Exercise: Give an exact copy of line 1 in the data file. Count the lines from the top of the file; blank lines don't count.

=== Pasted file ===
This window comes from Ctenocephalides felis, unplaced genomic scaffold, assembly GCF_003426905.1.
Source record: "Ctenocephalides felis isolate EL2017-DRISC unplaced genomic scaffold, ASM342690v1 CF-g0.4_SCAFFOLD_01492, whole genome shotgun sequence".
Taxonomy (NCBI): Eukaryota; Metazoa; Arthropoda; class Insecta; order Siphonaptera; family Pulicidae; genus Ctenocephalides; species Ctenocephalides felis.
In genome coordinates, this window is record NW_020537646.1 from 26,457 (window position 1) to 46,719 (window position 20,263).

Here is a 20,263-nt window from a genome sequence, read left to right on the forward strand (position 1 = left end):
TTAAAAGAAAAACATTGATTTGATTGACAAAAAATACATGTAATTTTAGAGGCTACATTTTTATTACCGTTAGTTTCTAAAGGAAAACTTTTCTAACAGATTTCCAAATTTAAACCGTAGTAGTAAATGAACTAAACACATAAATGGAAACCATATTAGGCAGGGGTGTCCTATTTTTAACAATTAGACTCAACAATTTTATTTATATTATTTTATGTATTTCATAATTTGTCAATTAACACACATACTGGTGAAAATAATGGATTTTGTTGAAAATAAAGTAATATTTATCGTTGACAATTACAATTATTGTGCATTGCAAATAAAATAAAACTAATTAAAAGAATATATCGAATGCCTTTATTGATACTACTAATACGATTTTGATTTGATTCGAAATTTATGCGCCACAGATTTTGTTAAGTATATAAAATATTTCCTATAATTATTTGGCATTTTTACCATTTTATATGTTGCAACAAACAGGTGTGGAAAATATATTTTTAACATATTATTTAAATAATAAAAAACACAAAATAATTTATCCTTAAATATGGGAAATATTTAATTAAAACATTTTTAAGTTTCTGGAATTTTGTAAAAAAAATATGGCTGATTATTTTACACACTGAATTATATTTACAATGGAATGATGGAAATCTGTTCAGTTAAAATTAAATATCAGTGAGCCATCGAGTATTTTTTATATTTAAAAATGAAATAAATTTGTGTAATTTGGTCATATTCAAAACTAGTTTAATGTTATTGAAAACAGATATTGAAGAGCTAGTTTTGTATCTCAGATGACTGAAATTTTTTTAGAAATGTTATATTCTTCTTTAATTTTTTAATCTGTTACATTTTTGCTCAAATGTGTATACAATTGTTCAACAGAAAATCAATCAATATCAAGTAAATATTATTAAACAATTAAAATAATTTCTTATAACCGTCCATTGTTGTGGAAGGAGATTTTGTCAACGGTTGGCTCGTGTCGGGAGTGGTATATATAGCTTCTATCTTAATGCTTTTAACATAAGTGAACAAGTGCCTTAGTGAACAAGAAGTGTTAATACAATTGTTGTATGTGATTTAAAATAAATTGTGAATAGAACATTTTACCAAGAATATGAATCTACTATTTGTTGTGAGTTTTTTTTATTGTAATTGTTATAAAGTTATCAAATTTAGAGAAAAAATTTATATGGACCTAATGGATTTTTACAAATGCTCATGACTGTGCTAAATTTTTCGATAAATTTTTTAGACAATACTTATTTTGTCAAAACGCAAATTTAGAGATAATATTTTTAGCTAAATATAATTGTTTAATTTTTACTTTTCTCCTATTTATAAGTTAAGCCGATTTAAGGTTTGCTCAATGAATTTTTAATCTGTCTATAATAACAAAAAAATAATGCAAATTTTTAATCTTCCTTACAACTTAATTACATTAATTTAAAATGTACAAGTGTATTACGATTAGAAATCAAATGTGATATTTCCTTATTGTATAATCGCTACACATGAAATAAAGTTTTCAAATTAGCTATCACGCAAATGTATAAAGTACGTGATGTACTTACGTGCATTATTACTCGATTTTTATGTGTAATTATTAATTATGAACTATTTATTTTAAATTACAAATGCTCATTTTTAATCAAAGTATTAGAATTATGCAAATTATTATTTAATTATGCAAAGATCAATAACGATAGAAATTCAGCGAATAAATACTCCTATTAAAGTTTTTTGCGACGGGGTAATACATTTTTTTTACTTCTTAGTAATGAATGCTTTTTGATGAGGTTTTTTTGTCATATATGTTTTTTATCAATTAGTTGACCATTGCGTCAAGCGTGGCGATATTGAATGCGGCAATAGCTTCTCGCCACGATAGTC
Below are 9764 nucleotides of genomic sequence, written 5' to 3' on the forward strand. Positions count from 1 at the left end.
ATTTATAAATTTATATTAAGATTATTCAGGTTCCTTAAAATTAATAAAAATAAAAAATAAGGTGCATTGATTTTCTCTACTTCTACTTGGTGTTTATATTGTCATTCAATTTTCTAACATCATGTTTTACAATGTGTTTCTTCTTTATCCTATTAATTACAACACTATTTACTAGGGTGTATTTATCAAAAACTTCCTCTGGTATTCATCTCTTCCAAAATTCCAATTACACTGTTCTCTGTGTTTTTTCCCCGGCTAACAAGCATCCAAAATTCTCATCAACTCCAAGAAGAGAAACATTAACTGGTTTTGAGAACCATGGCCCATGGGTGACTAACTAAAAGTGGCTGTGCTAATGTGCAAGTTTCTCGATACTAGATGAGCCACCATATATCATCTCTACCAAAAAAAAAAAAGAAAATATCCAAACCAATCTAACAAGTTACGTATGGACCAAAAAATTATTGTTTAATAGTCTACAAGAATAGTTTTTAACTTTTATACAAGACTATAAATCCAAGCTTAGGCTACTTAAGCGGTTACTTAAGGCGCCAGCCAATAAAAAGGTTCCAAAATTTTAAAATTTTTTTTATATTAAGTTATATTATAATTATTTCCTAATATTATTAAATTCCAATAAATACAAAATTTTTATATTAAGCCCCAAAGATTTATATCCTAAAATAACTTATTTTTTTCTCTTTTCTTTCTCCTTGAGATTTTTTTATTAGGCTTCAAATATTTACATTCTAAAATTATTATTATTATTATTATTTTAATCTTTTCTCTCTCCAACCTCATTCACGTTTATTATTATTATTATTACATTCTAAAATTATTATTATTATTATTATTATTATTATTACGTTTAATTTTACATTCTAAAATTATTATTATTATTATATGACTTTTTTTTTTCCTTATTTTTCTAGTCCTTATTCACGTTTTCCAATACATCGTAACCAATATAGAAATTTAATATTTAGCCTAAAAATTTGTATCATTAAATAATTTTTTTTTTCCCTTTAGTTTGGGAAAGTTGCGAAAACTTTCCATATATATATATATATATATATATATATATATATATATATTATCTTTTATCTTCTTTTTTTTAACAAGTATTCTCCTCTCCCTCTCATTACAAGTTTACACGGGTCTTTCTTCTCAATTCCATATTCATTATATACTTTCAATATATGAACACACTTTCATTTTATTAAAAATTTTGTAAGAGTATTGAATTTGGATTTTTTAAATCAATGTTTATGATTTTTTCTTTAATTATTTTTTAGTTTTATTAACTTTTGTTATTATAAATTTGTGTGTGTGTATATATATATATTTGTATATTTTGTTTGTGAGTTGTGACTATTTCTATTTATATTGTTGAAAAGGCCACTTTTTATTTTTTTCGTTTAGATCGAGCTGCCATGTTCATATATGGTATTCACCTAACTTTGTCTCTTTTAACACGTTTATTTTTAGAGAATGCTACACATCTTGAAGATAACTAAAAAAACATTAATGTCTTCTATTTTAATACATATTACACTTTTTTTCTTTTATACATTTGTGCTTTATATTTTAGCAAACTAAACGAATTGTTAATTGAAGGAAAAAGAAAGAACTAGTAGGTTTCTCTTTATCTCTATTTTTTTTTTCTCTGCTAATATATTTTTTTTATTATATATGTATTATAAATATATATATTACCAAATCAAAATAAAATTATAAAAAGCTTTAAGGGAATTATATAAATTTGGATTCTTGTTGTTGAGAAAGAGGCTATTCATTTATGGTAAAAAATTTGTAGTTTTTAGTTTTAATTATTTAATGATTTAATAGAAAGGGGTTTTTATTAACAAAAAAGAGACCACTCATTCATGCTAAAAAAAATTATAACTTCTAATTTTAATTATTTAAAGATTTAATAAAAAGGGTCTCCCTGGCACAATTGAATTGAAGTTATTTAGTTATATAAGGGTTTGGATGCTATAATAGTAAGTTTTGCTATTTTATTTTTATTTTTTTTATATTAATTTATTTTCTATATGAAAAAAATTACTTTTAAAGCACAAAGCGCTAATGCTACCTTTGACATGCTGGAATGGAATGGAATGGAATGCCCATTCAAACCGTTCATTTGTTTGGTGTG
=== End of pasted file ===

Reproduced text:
This window comes from Ctenocephalides felis, unplaced genomic scaffold, assembly GCF_003426905.1.